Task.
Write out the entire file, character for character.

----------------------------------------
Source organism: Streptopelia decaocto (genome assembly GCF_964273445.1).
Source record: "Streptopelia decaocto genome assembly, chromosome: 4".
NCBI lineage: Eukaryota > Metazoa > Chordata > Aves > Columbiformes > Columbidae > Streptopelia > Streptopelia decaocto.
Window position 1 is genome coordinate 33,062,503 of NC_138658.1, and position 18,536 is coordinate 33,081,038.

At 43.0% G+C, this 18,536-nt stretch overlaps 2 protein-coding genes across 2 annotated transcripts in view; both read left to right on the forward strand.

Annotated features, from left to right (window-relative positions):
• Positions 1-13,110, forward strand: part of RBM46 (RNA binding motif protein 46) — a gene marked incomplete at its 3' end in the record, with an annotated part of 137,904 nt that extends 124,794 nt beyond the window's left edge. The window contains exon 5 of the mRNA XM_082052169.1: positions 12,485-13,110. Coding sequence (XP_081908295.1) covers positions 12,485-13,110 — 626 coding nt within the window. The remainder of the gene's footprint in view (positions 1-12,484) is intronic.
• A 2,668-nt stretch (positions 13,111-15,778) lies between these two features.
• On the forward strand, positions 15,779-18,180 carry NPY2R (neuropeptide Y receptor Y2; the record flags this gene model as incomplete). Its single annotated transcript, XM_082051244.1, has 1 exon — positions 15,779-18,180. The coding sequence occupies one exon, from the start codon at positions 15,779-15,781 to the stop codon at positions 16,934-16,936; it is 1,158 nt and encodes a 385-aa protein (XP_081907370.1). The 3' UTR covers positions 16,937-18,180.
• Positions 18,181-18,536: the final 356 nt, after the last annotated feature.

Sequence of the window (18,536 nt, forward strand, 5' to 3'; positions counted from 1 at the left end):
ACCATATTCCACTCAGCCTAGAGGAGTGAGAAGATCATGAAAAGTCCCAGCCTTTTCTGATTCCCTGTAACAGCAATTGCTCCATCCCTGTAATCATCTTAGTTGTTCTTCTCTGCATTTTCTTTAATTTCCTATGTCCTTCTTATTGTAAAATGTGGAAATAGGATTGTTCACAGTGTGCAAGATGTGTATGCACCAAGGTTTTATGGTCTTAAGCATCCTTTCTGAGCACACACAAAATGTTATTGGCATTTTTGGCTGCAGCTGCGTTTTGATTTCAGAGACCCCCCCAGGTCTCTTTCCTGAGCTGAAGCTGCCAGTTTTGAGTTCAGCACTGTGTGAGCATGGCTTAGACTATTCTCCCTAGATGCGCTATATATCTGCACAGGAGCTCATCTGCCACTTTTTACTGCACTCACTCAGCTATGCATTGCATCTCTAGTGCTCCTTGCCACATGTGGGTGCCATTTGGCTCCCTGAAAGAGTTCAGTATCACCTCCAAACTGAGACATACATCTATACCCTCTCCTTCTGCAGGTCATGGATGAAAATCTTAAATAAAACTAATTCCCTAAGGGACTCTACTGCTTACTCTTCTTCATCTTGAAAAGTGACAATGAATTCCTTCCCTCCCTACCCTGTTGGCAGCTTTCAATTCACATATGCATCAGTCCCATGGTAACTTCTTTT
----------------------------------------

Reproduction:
Source organism: Streptopelia decaocto (genome assembly GCF_964273445.1).
Source record: "Streptopelia decaocto genome assembly, chromosome: 4".
NCBI lineage: Eukaryota > Metazoa > Chordata > Aves > Columbiformes > Columbidae > Streptopelia > Streptopelia decaocto.
Window position 1 is genome coordinate 33,062,503 of NC_138658.1, and position 18,536 is coordinate 33,081,038.

At 43.0% G+C, this 18,536-nt stretch overlaps 2 protein-coding genes across 2 annotated transcripts in view; both read left to right on the forward strand.

Annotated features, from left to right (window-relative positions):
• Positions 1-13,110, forward strand: part of RBM46 (RNA binding motif protein 46) — a gene marked incomplete at its 3' end in the record, with an annotated part of 137,904 nt that extends 124,794 nt beyond the window's left edge. The window contains exon 5 of the mRNA XM_082052169.1: positions 12,485-13,110. Coding sequence (XP_081908295.1) covers positions 12,485-13,110 — 626 coding nt within the window. The remainder of the gene's footprint in view (positions 1-12,484) is intronic.
• A 2,668-nt stretch (positions 13,111-15,778) lies between these two features.
• On the forward strand, positions 15,779-18,180 carry NPY2R (neuropeptide Y receptor Y2; the record flags this gene model as incomplete). Its single annotated transcript, XM_082051244.1, has 1 exon — positions 15,779-18,180. The coding sequence occupies one exon, from the start codon at positions 15,779-15,781 to the stop codon at positions 16,934-16,936; it is 1,158 nt and encodes a 385-aa protein (XP_081907370.1). The 3' UTR covers positions 16,937-18,180.
• Positions 18,181-18,536: the final 356 nt, after the last annotated feature.

Sequence of the window (18,536 nt, forward strand, 5' to 3'; positions counted from 1 at the left end):
ACCATATTCCACTCAGCCTAGAGGAGTGAGAAGATCATGAAAAGTCCCAGCCTTTTCTGATTCCCTGTAACAGCAATTGCTCCATCCCTGTAATCATCTTAGTTGTTCTTCTCTGCATTTTCTTTAATTTCCTATGTCCTTCTTATTGTAAAATGTGGAAATAGGATTGTTCACAGTGTGCAAGATGTGTATGCACCAAGGTTTTATGGTCTTAAGCATCCTTTCTGAGCACACACAAAATGTTATTGGCATTTTTGGCTGCAGCTGCGTTTTGATTTCAGAGACCCCCCCAGGTCTCTTTCCTGAGCTGAAGCTGCCAGTTTTGAGTTCAGCACTGTGTGAGCATGGCTTAGACTATTCTCCCTAGATGCGCTATATATCTGCACAGGAGCTCATCTGCCACTTTTTACTGCACTCACTCAGCTATGCATTGCATCTCTAGTGCTCCTTGCCACATGTGGGTGCCATTTGGCTCCCTGAAAGAGTTCAGTATCACCTCCAAACTGAGACATACATCTATACCCTCTCCTTCTGCAGGTCATGGATGAAAATCTTAAATAAAACTAATTCCCTAAGGGACTCTACTGCTTACTCTTCTTCATCTTGAAAAGTGACAATGAATTCCTTCCCTCCCTACCCTGTTGGCAGCTTTCAATTCACATATGCATCAGTCCCATGGTAACTTCTTTT